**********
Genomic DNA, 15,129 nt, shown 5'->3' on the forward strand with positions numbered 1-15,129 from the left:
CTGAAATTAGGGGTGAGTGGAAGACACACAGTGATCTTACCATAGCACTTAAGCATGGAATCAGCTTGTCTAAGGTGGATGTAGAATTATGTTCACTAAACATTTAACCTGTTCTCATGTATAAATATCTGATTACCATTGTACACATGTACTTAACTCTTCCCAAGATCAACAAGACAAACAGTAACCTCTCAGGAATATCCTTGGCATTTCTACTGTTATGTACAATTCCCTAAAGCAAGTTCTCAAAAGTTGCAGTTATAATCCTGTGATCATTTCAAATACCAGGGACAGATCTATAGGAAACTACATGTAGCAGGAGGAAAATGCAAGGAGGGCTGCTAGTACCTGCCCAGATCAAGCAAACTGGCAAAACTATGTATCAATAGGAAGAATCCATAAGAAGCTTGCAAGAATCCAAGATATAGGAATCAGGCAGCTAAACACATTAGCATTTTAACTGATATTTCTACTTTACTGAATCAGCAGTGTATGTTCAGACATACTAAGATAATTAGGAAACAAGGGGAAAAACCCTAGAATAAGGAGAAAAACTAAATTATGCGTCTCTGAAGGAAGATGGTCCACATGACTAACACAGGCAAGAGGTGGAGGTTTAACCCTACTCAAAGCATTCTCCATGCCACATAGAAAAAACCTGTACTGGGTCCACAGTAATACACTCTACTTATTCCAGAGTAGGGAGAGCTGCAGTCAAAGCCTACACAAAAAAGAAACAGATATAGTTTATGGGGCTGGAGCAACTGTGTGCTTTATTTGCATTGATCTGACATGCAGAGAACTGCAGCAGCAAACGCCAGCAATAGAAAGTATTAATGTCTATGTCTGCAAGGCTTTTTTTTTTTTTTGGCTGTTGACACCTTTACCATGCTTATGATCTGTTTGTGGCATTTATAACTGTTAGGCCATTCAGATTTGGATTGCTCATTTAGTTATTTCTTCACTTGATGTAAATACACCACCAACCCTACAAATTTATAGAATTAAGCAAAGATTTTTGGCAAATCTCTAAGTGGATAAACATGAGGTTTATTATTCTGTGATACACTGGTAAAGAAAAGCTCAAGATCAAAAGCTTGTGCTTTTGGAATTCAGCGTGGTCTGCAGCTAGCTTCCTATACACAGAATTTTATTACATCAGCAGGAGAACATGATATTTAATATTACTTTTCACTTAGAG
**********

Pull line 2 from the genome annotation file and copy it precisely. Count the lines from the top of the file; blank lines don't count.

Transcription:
CTGAAATTAGGGGTGAGTGGAAGACACACAGTGATCTTACCATAGCACTTAAGCATGGAATCAGCTTGTCTAAGGTGGATGTAGAATTATGTTCACTAAACATTTAACCTGTTCTCATGTATAAATATCTGATTACCATTGTACACATGTACTTAACTCTTCCCAAGATCAACAAGACAAACAGTAACCTCTCAGGAATATCCTTGGCATTTCTACTGTTATGTACAATTCCCTAAAGCAAGTTCTCAAAAGTTGCAGTTATAATCCTGTGATCATTTCAAATACCAGGGACAGATCTATAGGAAACTACATGTAGCAGGAGGAAAATGCAAGGAGGGCTGCTAGTACCTGCCCAGATCAAGCAAACTGGCAAAACTATGTATCAATAGGAAGAATCCATAAGAAGCTTGCAAGAATCCAAGATATAGGAATCAGGCAGCTAAACACATTAGCATTTTAACTGATATTTCTACTTTACTGAATCAGCAGTGTATGTTCAGACATACTAAGATAATTAGGAAACAAGGGGAAAAACCCTAGAATAAGGAGAAAAACTAAATTATGCGTCTCTGAAGGAAGATGGTCCACATGACTAACACAGGCAAGAGGTGGAGGTTTAACCCTACTCAAAGCATTCTCCATGCCACATAGAAAAAACCTGTACTGGGTCCACAGTAATACACTCTACTTATTCCAGAGTAGGGAGAGCTGCAGTCAAAGCCTACACAAAAAAGAAACAGATATAGTTTATGGGGCTGGAGCAACTGTGTGCTTTATTTGCATTGATCTGACATGCAGAGAACTGCAGCAGCAAACGCCAGCAATAGAAAGTATTAATGTCTATGTCTGCAAGGCTTTTTTTTTTTTTTGGCTGTTGACACCTTTACCATGCTTATGATCTGTTTGTGGCATTTATAACTGTTAGGCCATTCAGATTTGGATTGCTCATTTAGTTATTTCTTCACTTGATGTAAATACACCACCAACCCTACAAATTTATAGAATTAAGCAAAGATTTTTGGCAAATCTCTAAGTGGATAAACATGAGGTTTATTATTCTGTGATACACTGGTAAAGAAAAGCTCAAGATCAAAAGCTTGTGCTTTTGGAATTCAGCGTGGTCTGCAGCTAGCTTCCTATACACAGAATTTTATTACATCAGCAGGAGAACATGATATTTAATATTACTTTTCACTTAGAG